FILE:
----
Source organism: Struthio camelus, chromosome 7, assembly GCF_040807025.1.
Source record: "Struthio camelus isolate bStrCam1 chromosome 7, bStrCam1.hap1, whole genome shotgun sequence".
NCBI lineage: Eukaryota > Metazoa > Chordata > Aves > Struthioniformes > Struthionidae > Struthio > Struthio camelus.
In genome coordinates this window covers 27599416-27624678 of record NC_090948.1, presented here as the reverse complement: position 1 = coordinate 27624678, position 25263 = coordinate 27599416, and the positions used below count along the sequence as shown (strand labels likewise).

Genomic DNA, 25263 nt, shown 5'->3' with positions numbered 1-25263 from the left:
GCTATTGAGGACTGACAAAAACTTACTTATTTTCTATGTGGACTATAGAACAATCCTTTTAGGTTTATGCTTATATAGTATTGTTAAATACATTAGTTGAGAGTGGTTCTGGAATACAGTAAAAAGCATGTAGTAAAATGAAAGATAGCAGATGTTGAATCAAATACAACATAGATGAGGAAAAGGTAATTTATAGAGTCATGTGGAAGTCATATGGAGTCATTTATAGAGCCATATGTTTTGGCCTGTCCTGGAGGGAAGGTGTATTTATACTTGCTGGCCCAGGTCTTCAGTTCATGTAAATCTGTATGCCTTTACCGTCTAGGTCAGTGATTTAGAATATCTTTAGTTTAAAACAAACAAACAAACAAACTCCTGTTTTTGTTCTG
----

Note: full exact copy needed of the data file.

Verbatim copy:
Source organism: Struthio camelus, chromosome 7, assembly GCF_040807025.1.
Source record: "Struthio camelus isolate bStrCam1 chromosome 7, bStrCam1.hap1, whole genome shotgun sequence".
NCBI lineage: Eukaryota > Metazoa > Chordata > Aves > Struthioniformes > Struthionidae > Struthio > Struthio camelus.
In genome coordinates this window covers 27599416-27624678 of record NC_090948.1, presented here as the reverse complement: position 1 = coordinate 27624678, position 25263 = coordinate 27599416, and the positions used below count along the sequence as shown (strand labels likewise).

Genomic DNA, 25263 nt, shown 5'->3' with positions numbered 1-25263 from the left:
GCTATTGAGGACTGACAAAAACTTACTTATTTTCTATGTGGACTATAGAACAATCCTTTTAGGTTTATGCTTATATAGTATTGTTAAATACATTAGTTGAGAGTGGTTCTGGAATACAGTAAAAAGCATGTAGTAAAATGAAAGATAGCAGATGTTGAATCAAATACAACATAGATGAGGAAAAGGTAATTTATAGAGTCATGTGGAAGTCATATGGAGTCATTTATAGAGCCATATGTTTTGGCCTGTCCTGGAGGGAAGGTGTATTTATACTTGCTGGCCCAGGTCTTCAGTTCATGTAAATCTGTATGCCTTTACCGTCTAGGTCAGTGATTTAGAATATCTTTAGTTTAAAACAAACAAACAAACAAACTCCTGTTTTTGTTCTG